About to finish The Terrorist Next Door, about Bill Gale and the Posse Comitatus movement. More broadly it's about the farm/rural crisis and the upsurge of violent right-wing activism in the 1970s and 1980s. The Comitatus seems like the KKK with no robes, but even more obsessive about racism and fixated on fighting the government.
     
  20. Ajidica

    Ajidica High Quality Person

    Joined:
    Nov 29, 2006
    Messages:
    19,429
    Finished the book, wasn't a big fan of it. The author couldn't seem to decide if he was writing a popular history (in the Niall Ferguson style of "aren't white people awesome") or a scholarly history. Besides to odd shifts in tone, it often felt like he contradicted himself. For example, he spent several pages illustrating how the British scientific advances that won the war (like radar) weren't the result of some lone scientists toiling away in a lab, but rather the product of sustained government support. What then does he spend the rest of the chapter talking about? He spends the rest of the chapter talking about individual scientists and their personalities.
    The feeling of contradiction continues elsewhere. The author clearly emphasized the fact that the UK was not some pokey little island, but rather the focal point of an empire that spanned 1/4 of the globe and ruled 1/5 of its people. He illustrated the immense economic might and sprawling trade networks of the UK, but then never went back to the role the colonies or the dominions played, beyond the odd mention.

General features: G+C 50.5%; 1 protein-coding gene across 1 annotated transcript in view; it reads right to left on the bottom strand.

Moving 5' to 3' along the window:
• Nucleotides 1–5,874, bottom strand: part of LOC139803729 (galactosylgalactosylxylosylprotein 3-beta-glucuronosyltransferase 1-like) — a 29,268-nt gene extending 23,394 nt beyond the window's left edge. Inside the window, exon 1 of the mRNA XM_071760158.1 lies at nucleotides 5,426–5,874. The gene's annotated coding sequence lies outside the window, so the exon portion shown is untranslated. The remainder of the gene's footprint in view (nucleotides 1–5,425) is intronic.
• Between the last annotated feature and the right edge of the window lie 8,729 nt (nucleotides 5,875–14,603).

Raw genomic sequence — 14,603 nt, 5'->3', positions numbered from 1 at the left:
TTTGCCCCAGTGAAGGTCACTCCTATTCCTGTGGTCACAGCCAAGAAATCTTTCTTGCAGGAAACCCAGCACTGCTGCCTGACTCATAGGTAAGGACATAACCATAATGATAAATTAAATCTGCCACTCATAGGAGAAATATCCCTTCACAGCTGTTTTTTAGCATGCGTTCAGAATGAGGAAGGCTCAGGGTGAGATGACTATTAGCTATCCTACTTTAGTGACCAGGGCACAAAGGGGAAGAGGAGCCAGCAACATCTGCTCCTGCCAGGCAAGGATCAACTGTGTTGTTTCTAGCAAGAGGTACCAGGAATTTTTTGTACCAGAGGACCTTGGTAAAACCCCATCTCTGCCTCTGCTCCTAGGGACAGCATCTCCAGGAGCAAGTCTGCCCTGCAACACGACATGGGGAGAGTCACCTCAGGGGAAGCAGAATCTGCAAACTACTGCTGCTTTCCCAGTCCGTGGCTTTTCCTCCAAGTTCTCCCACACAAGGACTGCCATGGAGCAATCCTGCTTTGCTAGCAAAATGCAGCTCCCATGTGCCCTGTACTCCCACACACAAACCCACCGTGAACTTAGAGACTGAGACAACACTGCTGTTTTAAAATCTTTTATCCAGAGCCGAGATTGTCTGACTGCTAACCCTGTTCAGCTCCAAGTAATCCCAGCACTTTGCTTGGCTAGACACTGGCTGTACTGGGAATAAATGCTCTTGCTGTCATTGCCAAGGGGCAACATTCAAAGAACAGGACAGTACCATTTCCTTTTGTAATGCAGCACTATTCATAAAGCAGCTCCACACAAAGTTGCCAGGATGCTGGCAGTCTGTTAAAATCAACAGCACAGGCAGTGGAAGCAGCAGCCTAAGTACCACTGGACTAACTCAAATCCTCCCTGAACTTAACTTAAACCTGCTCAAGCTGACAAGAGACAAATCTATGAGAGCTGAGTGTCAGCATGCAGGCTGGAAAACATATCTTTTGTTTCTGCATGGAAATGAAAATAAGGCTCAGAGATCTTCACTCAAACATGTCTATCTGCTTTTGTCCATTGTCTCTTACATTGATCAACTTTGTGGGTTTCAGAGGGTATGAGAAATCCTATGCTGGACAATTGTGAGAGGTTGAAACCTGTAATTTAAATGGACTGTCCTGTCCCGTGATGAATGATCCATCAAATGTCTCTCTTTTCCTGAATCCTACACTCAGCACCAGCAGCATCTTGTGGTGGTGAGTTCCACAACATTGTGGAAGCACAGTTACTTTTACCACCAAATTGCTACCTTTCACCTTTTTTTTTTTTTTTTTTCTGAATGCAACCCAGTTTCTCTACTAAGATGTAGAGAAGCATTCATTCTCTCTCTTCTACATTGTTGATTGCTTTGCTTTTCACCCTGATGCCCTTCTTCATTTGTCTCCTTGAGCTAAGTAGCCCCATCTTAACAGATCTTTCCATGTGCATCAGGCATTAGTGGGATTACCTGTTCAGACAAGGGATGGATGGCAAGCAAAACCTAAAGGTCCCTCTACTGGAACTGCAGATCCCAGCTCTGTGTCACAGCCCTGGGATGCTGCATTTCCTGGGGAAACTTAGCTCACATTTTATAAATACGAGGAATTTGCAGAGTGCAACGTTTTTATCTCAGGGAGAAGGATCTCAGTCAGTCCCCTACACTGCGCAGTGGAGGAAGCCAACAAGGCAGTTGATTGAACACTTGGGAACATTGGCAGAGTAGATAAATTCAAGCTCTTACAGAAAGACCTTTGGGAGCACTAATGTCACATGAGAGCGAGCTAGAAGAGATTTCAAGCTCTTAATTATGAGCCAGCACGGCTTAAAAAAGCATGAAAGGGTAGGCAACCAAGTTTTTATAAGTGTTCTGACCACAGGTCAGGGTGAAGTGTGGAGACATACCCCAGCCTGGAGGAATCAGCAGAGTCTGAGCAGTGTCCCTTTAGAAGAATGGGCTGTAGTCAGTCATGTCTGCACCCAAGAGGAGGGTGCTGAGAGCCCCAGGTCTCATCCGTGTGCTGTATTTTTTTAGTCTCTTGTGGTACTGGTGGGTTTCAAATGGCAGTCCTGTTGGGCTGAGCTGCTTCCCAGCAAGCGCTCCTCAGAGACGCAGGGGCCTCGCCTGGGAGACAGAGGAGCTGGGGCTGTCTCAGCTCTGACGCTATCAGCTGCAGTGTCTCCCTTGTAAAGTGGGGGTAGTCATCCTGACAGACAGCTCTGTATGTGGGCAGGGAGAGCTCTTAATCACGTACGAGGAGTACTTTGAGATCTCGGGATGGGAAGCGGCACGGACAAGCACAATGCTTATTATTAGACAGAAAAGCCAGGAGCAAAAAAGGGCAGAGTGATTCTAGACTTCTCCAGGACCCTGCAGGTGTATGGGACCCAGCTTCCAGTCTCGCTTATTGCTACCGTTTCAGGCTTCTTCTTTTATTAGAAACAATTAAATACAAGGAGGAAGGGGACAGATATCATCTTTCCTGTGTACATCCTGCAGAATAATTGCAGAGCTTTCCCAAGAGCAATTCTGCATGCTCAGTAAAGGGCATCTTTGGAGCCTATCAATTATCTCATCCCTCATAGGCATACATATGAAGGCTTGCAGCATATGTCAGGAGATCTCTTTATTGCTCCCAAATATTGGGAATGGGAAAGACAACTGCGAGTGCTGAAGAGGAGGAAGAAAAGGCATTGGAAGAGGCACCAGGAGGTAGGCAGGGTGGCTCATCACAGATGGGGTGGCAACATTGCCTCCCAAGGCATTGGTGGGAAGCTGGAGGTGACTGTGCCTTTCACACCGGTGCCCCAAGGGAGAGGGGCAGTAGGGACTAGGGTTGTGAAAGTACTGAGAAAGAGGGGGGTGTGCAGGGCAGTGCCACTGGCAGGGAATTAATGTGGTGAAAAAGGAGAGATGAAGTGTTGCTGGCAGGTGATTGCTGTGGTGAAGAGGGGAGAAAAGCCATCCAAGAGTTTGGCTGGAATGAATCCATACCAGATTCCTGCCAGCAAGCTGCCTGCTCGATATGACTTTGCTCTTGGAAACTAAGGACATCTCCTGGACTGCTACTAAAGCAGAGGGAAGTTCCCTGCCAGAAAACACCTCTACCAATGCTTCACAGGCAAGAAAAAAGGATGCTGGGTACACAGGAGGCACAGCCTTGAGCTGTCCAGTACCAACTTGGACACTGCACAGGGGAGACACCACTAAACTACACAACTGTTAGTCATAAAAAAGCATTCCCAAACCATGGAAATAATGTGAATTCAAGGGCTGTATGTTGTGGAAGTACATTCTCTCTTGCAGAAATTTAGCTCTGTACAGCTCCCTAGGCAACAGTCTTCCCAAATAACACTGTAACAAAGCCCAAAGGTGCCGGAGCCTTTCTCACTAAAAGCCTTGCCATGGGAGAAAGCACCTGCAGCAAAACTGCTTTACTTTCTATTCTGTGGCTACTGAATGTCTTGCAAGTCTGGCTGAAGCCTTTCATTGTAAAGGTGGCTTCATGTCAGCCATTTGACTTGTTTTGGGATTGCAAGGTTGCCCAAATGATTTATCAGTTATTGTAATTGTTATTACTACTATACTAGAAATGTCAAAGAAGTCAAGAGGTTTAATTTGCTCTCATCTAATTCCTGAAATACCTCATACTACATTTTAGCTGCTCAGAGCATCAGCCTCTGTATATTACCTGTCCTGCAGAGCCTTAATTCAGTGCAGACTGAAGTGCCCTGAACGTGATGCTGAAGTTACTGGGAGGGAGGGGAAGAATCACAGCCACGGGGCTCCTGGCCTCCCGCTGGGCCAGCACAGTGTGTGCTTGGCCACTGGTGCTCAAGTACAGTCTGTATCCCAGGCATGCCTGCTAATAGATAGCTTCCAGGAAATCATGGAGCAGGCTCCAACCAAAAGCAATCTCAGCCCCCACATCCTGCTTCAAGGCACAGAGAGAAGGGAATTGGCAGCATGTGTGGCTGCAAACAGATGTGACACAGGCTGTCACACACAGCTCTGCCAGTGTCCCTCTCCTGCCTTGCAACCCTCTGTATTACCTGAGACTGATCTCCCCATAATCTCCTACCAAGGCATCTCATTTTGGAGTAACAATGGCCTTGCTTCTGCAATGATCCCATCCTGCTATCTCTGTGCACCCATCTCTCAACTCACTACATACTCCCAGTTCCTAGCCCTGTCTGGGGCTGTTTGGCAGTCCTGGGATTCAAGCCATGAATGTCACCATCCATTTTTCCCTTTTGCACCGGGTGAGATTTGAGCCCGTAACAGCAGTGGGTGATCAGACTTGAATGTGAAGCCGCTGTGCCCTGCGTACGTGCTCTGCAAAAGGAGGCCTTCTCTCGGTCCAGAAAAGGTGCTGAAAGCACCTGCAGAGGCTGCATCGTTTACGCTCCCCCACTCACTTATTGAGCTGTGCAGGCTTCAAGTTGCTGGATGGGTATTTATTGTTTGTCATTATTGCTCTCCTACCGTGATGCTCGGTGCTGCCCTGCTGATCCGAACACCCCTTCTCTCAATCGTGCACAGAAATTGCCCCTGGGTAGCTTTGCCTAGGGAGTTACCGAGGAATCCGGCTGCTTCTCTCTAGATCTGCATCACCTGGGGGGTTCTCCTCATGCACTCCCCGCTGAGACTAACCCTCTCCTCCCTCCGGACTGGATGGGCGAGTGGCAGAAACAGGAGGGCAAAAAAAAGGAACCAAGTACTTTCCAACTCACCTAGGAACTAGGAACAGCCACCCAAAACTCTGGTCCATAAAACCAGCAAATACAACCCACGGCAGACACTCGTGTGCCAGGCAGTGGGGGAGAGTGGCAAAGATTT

Also, the author would occasionally call out the political affiliation of certain individuals in what often felt like partisan bickering; with Labour and academics being portrayed as hypocritical and counterproductive compared to the 'Mighty Whitey' of the Conservatives and Peers. It could very well be true, but the way the author went about it left a bad taste in my mouth.

    All in all, not a great book. I didn't really learn anything I hadn't already learned about the UK during WWII that I hadn't already learned the broad strokes of.
     
Thread Status:
Not open for further replies.

Share This Page